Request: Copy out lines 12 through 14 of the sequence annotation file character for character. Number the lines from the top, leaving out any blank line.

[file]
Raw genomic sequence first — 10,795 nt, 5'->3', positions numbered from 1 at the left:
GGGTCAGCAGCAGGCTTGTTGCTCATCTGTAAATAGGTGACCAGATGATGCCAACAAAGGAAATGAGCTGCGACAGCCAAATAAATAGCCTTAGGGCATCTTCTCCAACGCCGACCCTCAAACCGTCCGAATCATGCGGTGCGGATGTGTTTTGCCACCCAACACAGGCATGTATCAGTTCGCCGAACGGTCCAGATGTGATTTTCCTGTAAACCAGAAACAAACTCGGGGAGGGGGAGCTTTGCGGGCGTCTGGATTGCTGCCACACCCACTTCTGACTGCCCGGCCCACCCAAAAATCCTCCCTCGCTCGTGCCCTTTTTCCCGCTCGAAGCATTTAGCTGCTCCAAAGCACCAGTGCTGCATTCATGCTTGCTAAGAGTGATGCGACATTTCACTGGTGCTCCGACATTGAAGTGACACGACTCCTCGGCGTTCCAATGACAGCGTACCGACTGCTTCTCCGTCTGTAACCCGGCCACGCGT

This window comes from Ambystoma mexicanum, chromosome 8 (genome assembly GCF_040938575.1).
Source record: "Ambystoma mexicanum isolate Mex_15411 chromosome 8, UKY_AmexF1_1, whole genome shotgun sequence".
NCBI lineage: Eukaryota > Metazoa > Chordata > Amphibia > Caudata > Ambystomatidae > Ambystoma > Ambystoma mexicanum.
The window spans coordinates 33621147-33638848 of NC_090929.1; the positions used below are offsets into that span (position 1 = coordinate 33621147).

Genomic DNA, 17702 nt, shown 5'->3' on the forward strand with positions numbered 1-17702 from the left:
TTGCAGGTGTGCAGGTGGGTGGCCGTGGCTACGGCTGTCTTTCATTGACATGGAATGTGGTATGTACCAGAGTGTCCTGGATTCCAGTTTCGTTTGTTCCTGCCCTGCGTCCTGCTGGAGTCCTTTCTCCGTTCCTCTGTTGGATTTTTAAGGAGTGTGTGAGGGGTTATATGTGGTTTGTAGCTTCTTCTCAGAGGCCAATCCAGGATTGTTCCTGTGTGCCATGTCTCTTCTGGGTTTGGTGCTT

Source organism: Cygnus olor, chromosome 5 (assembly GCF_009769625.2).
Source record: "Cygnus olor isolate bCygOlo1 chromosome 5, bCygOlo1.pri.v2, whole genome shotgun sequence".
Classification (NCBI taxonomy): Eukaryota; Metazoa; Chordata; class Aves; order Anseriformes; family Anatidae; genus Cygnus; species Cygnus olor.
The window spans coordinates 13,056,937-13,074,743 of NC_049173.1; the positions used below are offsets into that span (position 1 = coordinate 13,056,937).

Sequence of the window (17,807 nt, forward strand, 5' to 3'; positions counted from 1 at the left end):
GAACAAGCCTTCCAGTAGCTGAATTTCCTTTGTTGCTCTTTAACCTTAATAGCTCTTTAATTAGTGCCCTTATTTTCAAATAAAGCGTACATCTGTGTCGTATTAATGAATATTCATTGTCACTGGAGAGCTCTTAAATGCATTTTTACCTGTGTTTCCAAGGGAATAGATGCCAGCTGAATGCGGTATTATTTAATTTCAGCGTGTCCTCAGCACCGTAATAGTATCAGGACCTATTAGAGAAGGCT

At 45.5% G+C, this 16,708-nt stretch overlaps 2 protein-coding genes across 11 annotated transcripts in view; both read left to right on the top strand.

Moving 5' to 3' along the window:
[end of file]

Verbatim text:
The window spans coordinates 13,056,937-13,074,743 of NC_049173.1; the positions used below are offsets into that span (position 1 = coordinate 13,056,937).

Sequence of the window (17,807 nt, forward strand, 5' to 3'; positions counted from 1 at the left end):
GAACAAGCCTTCCAGTAGCTGAATTTCCTTTGTTGCTCTTTAACCTTAATAGCTCTTTAATTAGTGCCCTTATTTTCAAATAAAGCGTACATCTGTGTCGTATTAATGAATATTCATTGTCACTGGAGAGCTCTTAAATGCATTTTTACCTGTGTTTCCAAGGGAATAGATGCCAGCTGAATGCGGTATTATTTAATTTCAGCGTGTCCTCAGCACCGTAATAGTATCAGGACCTATTAGAGAAGGCT